Saturday, August 31, 2019

North American prehistory -- keeps getting older

Know how these differ from Clovis points?  Well, they do.
Recent data from an archaeological site in Idaho sets out new evidence for a "pre-Clovis"  (ie, more than 12,000-13,000 years before the present) presence in western North America.

"Clovis" is largely a style of tool-making, with examples found quite widely in North American excavations back to 13,000 BP. It was long considered the oldest evidence of human presence in the Americas. There are now also some genetic data from Clovis-associated remains, which confirm Clovis people shared DNA links with other early North Americans and also with Asian/Siberian forebears.

A "Clovis" presence was compatible (just barely, maybe) with an "ice-free" deglaciated corridor east of the Rocky Mountains that could have given the first Clovisans access from Beringia and Asia into North America as the ice sheets began to recede. But human evidence south of the ice 16,000 years ago is too early for any "ice-free" corridor. So finds that date earlier strengthen the likelihood of a coastal or sea-borne migration into the Americas coming first, followed by dispersal inland from points south of the ice-sheet barrier. The archaeologist at Cooper's Ferry, Idaho, notes that the site might have been accessed by a route opening inland from the Pacific Coast more or less where the lower Columbia River now flows.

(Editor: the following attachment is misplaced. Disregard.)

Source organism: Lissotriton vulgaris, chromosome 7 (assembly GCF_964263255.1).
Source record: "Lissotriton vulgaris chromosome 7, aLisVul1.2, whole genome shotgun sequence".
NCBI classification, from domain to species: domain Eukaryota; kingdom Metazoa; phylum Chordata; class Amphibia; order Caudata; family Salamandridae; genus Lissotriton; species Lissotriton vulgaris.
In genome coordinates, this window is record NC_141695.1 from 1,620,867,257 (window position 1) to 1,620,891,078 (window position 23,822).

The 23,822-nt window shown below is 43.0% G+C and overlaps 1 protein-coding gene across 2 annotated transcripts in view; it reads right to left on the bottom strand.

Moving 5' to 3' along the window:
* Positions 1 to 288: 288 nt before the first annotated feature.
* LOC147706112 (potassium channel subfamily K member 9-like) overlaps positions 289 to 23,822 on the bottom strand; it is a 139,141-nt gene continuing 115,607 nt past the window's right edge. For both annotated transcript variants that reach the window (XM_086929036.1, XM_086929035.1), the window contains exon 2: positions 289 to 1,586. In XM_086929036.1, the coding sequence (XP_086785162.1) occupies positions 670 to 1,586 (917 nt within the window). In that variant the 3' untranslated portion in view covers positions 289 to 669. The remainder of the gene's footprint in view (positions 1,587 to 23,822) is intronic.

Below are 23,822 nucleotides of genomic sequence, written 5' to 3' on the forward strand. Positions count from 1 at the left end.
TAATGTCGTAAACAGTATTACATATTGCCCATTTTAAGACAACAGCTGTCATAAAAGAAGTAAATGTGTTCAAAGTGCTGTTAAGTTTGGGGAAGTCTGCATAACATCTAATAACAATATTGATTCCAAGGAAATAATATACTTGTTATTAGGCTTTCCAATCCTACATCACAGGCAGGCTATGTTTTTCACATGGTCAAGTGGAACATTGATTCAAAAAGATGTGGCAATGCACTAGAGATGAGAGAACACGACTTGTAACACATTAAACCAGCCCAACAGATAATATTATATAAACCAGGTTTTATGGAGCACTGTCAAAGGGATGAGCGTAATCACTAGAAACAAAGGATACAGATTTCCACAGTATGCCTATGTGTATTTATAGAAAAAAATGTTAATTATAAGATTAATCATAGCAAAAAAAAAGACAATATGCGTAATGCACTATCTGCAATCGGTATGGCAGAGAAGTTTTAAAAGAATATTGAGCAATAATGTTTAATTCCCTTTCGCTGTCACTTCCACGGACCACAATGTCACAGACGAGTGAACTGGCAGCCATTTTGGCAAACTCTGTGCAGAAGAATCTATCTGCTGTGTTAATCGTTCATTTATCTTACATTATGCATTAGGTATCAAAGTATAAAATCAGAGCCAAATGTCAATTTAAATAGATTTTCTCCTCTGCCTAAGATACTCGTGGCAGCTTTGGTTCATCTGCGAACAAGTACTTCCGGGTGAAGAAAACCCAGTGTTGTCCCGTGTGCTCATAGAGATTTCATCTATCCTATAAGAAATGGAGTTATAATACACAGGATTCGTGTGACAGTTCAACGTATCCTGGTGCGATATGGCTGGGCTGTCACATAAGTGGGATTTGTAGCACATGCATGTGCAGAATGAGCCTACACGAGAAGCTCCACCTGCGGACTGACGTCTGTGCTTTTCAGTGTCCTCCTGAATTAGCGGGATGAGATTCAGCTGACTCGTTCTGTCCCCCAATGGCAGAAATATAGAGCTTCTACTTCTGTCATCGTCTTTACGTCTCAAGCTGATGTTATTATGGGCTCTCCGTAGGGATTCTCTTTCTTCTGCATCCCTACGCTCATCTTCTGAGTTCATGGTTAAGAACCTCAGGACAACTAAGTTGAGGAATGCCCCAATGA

I made a documentary, 'Peopling the Americas,' for CBC Radio Ideas as long ago as 1989, and even then the best glaciological opinions I could find were dubious about an ice-free corridor as early as the archaeologists needed, and intrigued by the likelihood of a coastal migration, along a Pacific coast that might have resembled 20th century Greenland -- cold, but habitable and traversable.  Nice to see the evidence grow.

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